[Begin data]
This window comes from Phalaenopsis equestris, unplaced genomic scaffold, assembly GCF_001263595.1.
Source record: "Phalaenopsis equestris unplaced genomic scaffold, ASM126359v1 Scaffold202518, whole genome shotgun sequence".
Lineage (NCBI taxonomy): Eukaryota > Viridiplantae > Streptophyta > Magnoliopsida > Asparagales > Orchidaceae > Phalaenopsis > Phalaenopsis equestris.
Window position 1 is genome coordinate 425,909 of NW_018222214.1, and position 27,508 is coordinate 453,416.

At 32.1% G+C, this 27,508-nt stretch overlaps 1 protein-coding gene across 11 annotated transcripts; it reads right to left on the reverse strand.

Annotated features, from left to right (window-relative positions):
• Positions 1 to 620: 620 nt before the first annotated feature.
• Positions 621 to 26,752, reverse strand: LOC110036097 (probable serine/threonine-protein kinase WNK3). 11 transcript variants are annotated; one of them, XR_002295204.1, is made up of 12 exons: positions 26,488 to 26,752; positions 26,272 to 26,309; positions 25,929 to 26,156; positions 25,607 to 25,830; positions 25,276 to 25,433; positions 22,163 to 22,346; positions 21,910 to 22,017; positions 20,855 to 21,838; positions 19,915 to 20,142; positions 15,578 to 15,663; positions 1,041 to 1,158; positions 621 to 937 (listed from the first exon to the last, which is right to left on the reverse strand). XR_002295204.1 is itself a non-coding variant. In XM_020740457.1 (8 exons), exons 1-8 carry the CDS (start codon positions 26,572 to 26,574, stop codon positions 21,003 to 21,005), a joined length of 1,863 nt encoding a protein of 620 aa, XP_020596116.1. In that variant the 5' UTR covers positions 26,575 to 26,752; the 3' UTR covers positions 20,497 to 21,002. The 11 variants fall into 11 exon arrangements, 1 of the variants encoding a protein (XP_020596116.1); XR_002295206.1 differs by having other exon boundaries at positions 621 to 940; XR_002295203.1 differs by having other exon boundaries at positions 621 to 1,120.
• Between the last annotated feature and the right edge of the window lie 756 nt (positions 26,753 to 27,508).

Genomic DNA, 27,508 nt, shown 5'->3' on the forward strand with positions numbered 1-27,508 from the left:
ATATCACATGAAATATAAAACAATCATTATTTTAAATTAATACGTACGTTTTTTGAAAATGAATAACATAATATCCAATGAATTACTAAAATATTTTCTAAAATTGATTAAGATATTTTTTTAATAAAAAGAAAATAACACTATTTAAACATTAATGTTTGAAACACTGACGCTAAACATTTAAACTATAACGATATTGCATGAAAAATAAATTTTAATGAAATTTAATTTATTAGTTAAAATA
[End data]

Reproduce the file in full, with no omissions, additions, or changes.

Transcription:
This window comes from Phalaenopsis equestris, unplaced genomic scaffold, assembly GCF_001263595.1.
Source record: "Phalaenopsis equestris unplaced genomic scaffold, ASM126359v1 Scaffold202518, whole genome shotgun sequence".
Lineage (NCBI taxonomy): Eukaryota > Viridiplantae > Streptophyta > Magnoliopsida > Asparagales > Orchidaceae > Phalaenopsis > Phalaenopsis equestris.
Window position 1 is genome coordinate 425,909 of NW_018222214.1, and position 27,508 is coordinate 453,416.

At 32.1% G+C, this 27,508-nt stretch overlaps 1 protein-coding gene across 11 annotated transcripts; it reads right to left on the reverse strand.

Annotated features, from left to right (window-relative positions):
• Positions 1 to 620: 620 nt before the first annotated feature.
• Positions 621 to 26,752, reverse strand: LOC110036097 (probable serine/threonine-protein kinase WNK3). 11 transcript variants are annotated; one of them, XR_002295204.1, is made up of 12 exons: positions 26,488 to 26,752; positions 26,272 to 26,309; positions 25,929 to 26,156; positions 25,607 to 25,830; positions 25,276 to 25,433; positions 22,163 to 22,346; positions 21,910 to 22,017; positions 20,855 to 21,838; positions 19,915 to 20,142; positions 15,578 to 15,663; positions 1,041 to 1,158; positions 621 to 937 (listed from the first exon to the last, which is right to left on the reverse strand). XR_002295204.1 is itself a non-coding variant. In XM_020740457.1 (8 exons), exons 1-8 carry the CDS (start codon positions 26,572 to 26,574, stop codon positions 21,003 to 21,005), a joined length of 1,863 nt encoding a protein of 620 aa, XP_020596116.1. In that variant the 5' UTR covers positions 26,575 to 26,752; the 3' UTR covers positions 20,497 to 21,002. The 11 variants fall into 11 exon arrangements, 1 of the variants encoding a protein (XP_020596116.1); XR_002295206.1 differs by having other exon boundaries at positions 621 to 940; XR_002295203.1 differs by having other exon boundaries at positions 621 to 1,120.
• Between the last annotated feature and the right edge of the window lie 756 nt (positions 26,753 to 27,508).

Genomic DNA, 27,508 nt, shown 5'->3' on the forward strand with positions numbered 1-27,508 from the left:
ATATCACATGAAATATAAAACAATCATTATTTTAAATTAATACGTACGTTTTTTGAAAATGAATAACATAATATCCAATGAATTACTAAAATATTTTCTAAAATTGATTAAGATATTTTTTTAATAAAAAGAAAATAACACTATTTAAACATTAATGTTTGAAACACTGACGCTAAACATTTAAACTATAACGATATTGCATGAAAAATAAATTTTAATGAAATTTAATTTATTAGTTAAAATA